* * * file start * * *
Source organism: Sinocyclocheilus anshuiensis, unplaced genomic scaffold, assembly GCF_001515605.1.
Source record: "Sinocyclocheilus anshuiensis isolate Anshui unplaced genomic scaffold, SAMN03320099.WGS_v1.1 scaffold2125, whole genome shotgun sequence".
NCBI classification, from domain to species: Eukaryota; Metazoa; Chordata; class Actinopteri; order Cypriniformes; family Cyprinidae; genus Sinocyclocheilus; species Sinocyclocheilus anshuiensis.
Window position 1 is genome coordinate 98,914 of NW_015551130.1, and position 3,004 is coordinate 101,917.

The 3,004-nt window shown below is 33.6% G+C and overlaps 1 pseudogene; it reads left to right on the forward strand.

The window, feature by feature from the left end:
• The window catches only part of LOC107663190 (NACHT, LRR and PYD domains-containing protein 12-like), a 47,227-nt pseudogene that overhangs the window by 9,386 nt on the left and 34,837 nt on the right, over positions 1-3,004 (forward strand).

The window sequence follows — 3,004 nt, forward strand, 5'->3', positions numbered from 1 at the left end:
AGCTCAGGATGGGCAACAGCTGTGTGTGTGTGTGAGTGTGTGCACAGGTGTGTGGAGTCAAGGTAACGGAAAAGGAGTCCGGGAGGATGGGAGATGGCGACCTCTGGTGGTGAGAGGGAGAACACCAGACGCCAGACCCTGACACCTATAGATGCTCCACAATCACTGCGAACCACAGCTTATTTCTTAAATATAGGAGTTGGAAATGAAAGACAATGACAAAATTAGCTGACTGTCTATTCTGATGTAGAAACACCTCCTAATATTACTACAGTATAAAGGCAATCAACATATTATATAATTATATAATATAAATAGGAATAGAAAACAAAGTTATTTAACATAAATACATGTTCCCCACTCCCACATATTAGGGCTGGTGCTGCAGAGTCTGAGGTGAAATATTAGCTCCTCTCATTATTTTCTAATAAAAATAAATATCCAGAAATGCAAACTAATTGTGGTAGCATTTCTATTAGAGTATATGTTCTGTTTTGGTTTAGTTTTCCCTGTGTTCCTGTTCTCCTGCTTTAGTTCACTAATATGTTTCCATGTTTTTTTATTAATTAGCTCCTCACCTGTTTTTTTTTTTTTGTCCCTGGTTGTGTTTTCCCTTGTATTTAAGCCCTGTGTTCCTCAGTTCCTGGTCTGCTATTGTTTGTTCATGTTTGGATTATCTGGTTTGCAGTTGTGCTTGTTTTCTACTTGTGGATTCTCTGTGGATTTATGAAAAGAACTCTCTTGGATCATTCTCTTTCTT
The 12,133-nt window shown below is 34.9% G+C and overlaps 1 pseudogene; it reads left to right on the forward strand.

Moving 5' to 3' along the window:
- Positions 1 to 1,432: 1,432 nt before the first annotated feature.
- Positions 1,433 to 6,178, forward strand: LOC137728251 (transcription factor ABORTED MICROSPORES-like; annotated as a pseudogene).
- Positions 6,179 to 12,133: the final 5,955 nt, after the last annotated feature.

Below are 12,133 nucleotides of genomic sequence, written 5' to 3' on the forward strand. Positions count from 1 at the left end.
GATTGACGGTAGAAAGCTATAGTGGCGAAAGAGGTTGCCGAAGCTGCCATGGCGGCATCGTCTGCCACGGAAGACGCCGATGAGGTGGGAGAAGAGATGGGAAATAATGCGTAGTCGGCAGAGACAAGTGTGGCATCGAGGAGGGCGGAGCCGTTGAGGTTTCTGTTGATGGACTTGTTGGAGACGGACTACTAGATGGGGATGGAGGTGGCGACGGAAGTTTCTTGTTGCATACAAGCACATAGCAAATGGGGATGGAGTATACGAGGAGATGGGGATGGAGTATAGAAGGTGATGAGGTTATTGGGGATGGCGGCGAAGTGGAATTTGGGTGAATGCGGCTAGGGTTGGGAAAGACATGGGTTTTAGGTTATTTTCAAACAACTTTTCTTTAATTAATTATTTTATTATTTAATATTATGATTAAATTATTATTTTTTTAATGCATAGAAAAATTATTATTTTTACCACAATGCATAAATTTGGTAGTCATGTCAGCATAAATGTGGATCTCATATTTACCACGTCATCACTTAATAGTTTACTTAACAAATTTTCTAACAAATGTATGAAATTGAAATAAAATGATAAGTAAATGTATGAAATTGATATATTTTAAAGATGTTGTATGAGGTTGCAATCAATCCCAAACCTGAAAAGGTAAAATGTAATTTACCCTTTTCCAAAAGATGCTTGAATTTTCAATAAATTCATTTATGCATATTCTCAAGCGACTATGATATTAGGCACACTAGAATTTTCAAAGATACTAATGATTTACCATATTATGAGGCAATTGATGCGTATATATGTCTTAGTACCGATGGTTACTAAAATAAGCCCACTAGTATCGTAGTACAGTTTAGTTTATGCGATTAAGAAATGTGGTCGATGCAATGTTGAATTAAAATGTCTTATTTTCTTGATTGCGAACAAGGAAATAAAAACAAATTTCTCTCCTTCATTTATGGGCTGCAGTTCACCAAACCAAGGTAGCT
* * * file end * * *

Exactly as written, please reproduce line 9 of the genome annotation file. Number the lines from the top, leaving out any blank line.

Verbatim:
AGCTCAGGATGGGCAACAGCTGTGTGTGTGTGTGAGTGTGTGCACAGGTGTGTGGAGTCAAGGTAACGGAAAAGGAGTCCGGGAGGATGGGAGATGGCGACCTCTGGTGGTGAGAGGGAGAACACCAGACGCCAGACCCTGACACCTATAGATGCTCCACAATCACTGCGAACCACAGCTTATTTCTTAAATATAGGAGTTGGAAATGAAAGACAATGACAAAATTAGCTGACTGTCTATTCTGATGTAGAAACACCTCCTAATATTACTACAGTATAAAGGCAATCAACATATTATATAATTATATAATATAAATAGGAATAGAAAACAAAGTTATTTAACATAAATACATGTTCCCCACTCCCACATATTAGGGCTGGTGCTGCAGAGTCTGAGGTGAAATATTAGCTCCTCTCATTATTTTCTAATAAAAATAAATATCCAGAAATGCAAACTAATTGTGGTAGCATTTCTATTAGAGTATATGTTCTGTTTTGGTTTAGTTTTCCCTGTGTTCCTGTTCTCCTGCTTTAGTTCACTAATATGTTTCCATGTTTTTTTATTAATTAGCTCCTCACCTGTTTTTTTTTTTTTGTCCCTGGTTGTGTTTTCCCTTGTATTTAAGCCCTGTGTTCCTCAGTTCCTGGTCTGCTATTGTTTGTTCATGTTTGGATTATCTGGTTTGCAGTTGTGCTTGTTTTCTACTTGTGGATTCTCTGTGGATTTATGAAAAGAACTCTCTTGGATCATTCTCTTTCTT